Concept: Concerted cultivation
Cross-sectional and longitudinal associations between parenting style and adolescent girls' physical activity.
- The international journal of behavioral nutrition and physical activity
- Published over 7 years ago
BACKGROUND: Understanding the influences on physical activity is crucial, particularly among important target groups such as adolescent girls. This study describes cross-sectional and longitudinal associations between parenting style and girls' participation in organized sport, walking/cycling trips and objectively assessed moderate to vigorous physical activity (MVPA). METHODS: Data were collected from adolescent girls (n=222) and their parents in 2004 and again in 2006. Parents self-reported their demographic characteristics and parenting style. Girls self-reported their organized sport participation and weekly walking/cycling trips, while MVPA was assessed using accelerometers. Linear regression and interaction analyses were performed. Interactions between socio-demographic factors and parenting style with organized sport, walking/cycling trips and MVPA are presented. RESULTS: There were cross-sectional associations between authoritative (B=-0.45, p=0.042) and indulgent (B=-0.56, p=0.002) parenting and the number of walking/cycling trips, and authoritarian (B=0.27, p=0.033) parenting and frequency of organized sport. Significant interactions included those between: family status, authoritative parenting and daily (p=0.048) and week day (p=0.013) MVPA; education, indulgent parenting and MVPA on weekend days (p=0.006); and, employment, authoritarian parenting and duration and frequency of organized sport (p=0.004), highlighting the complexity of these relationships. Longitudinal analyses revealed significant decreases in organized sport and MVPA, significant increases in walking/cycling trips and no significant associations between parenting and physical activity. CONCLUSION: Parenting styles appear to influence walking and cycling trips among adolescent girls, though not physical activity within other domains. Socio-demographic characteristics interact with the relationships between parenting and physical activity. While these findings can inform the development of family-based interventions to improve child and adolescent health, the direction of the observed associations and the number of associations approaching significance suggest the need to further explore this area.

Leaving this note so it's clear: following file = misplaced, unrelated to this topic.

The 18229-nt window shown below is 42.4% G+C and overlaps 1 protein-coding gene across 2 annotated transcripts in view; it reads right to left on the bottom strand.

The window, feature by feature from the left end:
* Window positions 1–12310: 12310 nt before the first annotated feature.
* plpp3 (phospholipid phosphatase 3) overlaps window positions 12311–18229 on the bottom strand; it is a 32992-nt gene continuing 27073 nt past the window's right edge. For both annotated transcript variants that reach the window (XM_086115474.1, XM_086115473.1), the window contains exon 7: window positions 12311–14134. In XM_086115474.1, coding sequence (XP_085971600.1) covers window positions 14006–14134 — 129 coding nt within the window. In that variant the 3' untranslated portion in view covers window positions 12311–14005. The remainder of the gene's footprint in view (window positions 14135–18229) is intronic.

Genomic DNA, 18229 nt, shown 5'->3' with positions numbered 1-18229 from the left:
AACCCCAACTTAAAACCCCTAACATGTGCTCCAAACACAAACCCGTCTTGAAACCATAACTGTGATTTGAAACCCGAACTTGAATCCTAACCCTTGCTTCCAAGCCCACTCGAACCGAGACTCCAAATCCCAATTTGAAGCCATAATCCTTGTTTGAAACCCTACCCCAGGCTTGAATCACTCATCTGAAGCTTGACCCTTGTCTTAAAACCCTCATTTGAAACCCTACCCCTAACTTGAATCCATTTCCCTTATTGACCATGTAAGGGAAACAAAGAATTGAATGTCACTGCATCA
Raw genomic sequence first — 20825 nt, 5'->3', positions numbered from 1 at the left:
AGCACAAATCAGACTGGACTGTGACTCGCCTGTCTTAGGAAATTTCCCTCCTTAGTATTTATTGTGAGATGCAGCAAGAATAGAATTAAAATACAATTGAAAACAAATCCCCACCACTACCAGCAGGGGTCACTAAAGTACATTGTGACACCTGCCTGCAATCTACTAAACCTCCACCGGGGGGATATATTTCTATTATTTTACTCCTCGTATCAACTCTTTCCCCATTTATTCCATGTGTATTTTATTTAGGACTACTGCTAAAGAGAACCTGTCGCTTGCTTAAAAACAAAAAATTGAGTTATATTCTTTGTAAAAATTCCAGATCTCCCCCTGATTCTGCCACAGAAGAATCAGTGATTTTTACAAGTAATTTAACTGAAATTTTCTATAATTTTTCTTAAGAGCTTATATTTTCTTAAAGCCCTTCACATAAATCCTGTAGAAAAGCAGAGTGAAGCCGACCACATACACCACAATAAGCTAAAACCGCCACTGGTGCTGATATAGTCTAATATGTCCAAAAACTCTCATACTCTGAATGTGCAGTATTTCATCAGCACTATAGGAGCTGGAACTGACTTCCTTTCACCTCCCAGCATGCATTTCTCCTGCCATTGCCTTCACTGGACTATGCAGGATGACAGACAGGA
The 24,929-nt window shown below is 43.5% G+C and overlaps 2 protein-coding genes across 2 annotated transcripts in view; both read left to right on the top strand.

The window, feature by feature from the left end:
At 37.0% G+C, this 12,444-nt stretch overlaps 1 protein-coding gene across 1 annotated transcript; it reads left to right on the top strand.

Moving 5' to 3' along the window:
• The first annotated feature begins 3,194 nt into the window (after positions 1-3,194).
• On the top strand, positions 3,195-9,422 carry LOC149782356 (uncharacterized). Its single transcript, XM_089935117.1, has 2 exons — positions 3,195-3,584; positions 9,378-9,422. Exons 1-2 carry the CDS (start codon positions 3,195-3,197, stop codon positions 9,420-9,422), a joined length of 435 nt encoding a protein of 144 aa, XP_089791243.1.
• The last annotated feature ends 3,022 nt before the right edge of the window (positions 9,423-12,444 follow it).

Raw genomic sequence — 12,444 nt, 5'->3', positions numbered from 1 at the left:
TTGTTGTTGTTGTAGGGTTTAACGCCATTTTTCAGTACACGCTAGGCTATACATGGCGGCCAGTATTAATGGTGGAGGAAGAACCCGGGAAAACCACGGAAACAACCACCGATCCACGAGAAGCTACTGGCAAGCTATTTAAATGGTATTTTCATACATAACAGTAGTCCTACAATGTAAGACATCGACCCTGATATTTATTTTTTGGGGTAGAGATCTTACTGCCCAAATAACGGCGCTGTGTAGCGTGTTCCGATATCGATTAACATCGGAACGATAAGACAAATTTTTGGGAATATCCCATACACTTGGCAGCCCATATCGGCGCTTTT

This study examines whether authoritative parenting style (characterized by warmth and strictness) is more protective against adolescent substances use than authoritarian (strictness but not warmth), indulgent (warmth but not strictness) and neglectful (neither warmth nor strictness) parenting styles. Emergent research in diverse cultural contexts (mainly Southern European and Latin American countries) questions the fact that authoritative would always be the optimum parenting style.